And don’t let ’em put you off with just the TSH test — TSH is at best a wild guess and at worst completely misleading. Antibody tests are definitive for Hashi, and T4 and especially T3 tests tell you if all your tissues are getting what they need. TSH only indicates if the pituitary gland is happy.

        Psorisis (usually mistaken for eczema, but can be distinguished because a cut heals very fast) with arthritis, asthma-like symptoms, and extreme fatigue where one day of activity requires three days to recover — that’s basically the same symptom set I had. Also got cardiac symptoms, pounding heart and palpitations (50% of heart attack patients can be demonstrated to have low thyroid; when it gets to the fatal stage it’s called flabby heart syndrome) and inability to take a deep breath (this is due to the diaphram becoming weak). Fibromyalgia and incontinence are also typical.

        This list isn’t even complete — thyroid affects *everything*:
        http://hypothyroidmom.com/300-hypothyroidism-symptoms-yes-really/
        Basically, about half of chronic conditions and perhaps 90% of what we think of as the “symptoms of aging” are in fact due to low thyroid. 80% of people over age 50 have some degree of hypothyroidism. It may be a natural part of aging, but it’s not necessary to suffer with it.

        Also read Dr.Lindner’s documents:
        http://hormonerestoration.com/files/TSHWrongtree.pdf
        and a bunch of stuff linked from here:
        http://hormonerestoration.com/Thyroid.html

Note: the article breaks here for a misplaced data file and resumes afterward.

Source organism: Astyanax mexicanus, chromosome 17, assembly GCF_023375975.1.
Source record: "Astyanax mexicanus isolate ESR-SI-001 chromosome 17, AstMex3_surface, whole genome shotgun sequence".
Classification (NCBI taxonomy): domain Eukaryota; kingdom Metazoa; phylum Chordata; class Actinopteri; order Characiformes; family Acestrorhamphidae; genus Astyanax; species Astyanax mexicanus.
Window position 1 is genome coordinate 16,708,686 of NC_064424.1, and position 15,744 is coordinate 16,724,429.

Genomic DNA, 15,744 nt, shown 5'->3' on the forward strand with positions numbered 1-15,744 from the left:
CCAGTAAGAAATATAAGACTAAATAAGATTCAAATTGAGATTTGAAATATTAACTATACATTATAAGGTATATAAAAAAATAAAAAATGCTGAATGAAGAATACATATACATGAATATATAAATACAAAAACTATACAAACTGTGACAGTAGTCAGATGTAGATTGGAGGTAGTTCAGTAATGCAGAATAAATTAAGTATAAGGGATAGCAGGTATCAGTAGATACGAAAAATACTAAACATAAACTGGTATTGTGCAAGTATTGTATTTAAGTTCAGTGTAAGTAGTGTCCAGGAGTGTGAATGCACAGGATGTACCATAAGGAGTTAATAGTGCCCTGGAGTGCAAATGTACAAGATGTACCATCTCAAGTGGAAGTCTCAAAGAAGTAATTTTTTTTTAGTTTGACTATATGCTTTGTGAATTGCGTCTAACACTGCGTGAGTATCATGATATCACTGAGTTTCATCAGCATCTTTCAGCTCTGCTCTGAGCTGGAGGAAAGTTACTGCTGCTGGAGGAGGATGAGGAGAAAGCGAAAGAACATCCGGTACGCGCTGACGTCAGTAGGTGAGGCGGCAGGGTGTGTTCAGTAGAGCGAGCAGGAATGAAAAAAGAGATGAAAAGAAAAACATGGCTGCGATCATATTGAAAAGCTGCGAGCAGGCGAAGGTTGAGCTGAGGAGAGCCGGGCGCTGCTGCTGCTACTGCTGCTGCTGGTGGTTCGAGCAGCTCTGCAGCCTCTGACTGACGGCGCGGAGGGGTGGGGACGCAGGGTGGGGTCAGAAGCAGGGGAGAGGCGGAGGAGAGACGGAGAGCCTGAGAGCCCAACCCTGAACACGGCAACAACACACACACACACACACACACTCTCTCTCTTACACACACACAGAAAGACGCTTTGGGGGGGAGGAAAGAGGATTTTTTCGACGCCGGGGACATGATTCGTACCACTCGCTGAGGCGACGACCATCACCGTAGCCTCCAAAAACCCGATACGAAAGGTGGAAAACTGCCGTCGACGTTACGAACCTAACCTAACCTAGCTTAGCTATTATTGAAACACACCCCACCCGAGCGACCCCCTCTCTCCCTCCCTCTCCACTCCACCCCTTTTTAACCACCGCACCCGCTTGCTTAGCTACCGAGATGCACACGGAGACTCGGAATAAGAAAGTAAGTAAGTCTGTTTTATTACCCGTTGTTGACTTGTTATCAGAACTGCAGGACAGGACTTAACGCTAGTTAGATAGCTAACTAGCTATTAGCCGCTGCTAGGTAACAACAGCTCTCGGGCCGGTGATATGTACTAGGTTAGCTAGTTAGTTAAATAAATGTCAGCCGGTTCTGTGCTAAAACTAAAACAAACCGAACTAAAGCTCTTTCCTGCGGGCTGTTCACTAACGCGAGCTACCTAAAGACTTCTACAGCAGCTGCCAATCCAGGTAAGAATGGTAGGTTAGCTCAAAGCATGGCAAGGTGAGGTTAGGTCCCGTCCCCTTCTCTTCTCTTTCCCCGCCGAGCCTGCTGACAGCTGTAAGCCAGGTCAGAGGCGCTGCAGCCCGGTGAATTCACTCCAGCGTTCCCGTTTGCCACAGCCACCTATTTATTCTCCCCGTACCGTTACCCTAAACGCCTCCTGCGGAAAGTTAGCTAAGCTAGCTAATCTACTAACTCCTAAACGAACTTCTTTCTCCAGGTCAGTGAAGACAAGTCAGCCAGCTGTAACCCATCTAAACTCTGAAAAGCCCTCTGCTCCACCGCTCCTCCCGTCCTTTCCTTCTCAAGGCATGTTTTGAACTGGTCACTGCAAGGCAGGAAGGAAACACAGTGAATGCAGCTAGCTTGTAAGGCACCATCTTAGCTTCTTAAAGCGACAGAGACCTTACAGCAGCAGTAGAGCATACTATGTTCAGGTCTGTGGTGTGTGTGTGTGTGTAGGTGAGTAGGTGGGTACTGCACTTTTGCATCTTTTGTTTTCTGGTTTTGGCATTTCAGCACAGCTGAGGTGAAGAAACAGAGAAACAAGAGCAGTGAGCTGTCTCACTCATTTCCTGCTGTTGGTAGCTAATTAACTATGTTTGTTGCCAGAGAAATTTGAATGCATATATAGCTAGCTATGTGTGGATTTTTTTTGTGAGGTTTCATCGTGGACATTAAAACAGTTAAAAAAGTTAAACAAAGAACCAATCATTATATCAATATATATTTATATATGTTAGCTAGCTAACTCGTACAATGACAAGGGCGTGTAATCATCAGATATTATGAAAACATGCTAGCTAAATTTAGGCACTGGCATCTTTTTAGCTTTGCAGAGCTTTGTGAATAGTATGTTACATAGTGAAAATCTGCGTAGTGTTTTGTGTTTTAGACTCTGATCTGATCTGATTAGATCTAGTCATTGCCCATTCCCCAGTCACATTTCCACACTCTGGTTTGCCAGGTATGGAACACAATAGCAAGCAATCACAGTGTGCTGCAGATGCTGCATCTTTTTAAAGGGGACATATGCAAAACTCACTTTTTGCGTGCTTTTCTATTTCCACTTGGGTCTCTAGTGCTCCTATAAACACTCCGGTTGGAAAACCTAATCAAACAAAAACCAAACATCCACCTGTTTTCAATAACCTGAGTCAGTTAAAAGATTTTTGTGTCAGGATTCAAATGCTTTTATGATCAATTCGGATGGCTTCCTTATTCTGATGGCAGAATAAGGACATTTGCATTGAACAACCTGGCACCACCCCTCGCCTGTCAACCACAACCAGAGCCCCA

Thyroid is typically not well understood by GPs — I’ve had to take up reading the Journal of Endocrinology in sheer self-defense. I’m also one of those patients who only does well on natural thyroid (not synthetic). Anyway, I’d bet the house this is the root of your problem. Getting treated made me feel 20 years younger and made a whole raft of symptoms vanish, some literally overnight.

        If you can’t guess, I can rant about this all day!

  2. Uncle Lar

    BS in Industrial and Systems Engineering, MS in Operations Research, so I’m all about process. Thing is though, there’s efficiency of process and then there’s inspiration of creation. True art requires inspiration, and make no mistake craft is art of the most fundamental sort.
    If you’re cranking out potboiler formula fiction for the pulps at five cents a word efficiency matters. If you’re trying to create an appealing story the most efficient process is whatever inspires your muse to move those delicious tidbits from the deepest recesses of your hind brain to the forefront where you can capture them and mold them into a coherent whole. If writing on parchment with a quill pen is the process that allows that to happen then so be it. Fingers to keyboard in a modern day word processor is of course better if it doesn’t get in the way of inspired creation, but the key point is that it’s not the process driving things it’s the final product.